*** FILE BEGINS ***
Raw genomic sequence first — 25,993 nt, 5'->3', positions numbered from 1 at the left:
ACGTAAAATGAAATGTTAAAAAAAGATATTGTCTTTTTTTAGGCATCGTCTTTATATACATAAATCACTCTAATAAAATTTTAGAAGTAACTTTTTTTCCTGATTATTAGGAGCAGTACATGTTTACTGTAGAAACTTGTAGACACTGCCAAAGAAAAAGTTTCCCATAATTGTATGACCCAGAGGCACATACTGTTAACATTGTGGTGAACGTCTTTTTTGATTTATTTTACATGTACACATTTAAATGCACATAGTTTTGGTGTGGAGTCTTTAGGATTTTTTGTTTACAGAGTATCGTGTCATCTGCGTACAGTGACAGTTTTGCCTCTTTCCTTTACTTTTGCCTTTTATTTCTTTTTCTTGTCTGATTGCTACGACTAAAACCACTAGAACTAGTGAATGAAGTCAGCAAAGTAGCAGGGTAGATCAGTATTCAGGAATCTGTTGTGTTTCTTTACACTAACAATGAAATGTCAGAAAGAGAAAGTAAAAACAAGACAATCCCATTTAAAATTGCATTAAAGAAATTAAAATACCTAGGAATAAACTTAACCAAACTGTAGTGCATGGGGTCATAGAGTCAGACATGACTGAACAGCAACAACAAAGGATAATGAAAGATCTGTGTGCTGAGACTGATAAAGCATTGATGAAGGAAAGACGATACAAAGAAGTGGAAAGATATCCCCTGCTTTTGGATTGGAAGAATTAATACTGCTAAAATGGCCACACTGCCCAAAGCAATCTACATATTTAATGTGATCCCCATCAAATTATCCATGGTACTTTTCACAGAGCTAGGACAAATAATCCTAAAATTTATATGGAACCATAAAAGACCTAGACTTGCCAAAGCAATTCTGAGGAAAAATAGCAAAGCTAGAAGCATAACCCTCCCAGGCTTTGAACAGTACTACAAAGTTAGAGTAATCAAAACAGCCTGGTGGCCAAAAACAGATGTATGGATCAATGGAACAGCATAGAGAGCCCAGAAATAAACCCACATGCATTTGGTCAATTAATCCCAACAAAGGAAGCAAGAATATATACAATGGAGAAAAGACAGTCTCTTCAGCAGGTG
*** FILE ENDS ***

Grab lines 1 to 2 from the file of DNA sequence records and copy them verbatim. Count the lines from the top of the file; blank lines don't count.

Raw genomic sequence first — 25,993 nt, 5'->3', positions numbered from 1 at the left:
ACGTAAAATGAAATGTTAAAAAAAGATATTGTCTTTTTTTAGGCATCGTCTTTATATACATAAATCACTCTAATAAAATTTTAGAAGTAACTTTTTTTCCTGATTATTAGGAGCAGTACATGTTTACTGTAGAAACTTGTAGACACTGCCAAAGAAAAAGTTTCCCATAATTGTATGACCCAGAGGCACATACTGTTAACATTGTGGTGAACGTCTTTTTTGATTTATTTTACATGTACACATTTAAATGCACATAGTTTTGGTGTGGAGTCTTTAGGATTTTTTGTTTACAGAGTATCGTGTCATCTGCGTACAGTGACAGTTTTGCCTCTTTCCTTTACTTTTGCCTTTTATTTCTTTTTCTTGTCTGATTGCTACGACTAAAACCACTAGAACTAGTGAATGAAGTCAGCAAAGTAGCAGGGTAGATCAGTATTCAGGAATCTGTTGTGTTTCTTTACACTAACAATGAAATGTCAGAAAGAGAAAGTAAAAACAAGACAATCCCATTTAAAATTGCATTAAAGAAATTAAAATACCTAGGAATAAACTTAACCAAACTGTAGTGCATGGGGTCATAGAGTCAGACATGACTGAACAGCAACAACAAAGGATAATGAAAGATCTGTGTGCTGAGACTGATAAAGCATTGATGAAGGAAAGACGATACAAAGAAGTGGAAAGATATCCCCTGCTTTTGGATTGGAAGAATTAATACTGCTAAAATGGCCACACTGCCCAAAGCAATCTACATATTTAATGTGATCCCCATCAAATTATCCATGGTACTTTTCACAGAGCTAGGACAAATAATCCTAAAATTTATATGGAACCATAAAAGACCTAGACTTGCCAAAGCAATTCTGAGGAAAAATAGCAAAGCTAGAAGCATAACCCTCCCAGGCTTTGAACAGTACTACAAAGTTAGAGTAATCAAAACAGCCTGGTGGCCAAAAACAGATGTATGGATCAATGGAACAGCATAGAGAGCCCAGAAATAAACCCACATGCATTTGGTCAATTAATCCCAACAAAGGAAGCAAGAATATATACAATGGAGAAAAGACAGTCTCTTCAGCAGGTG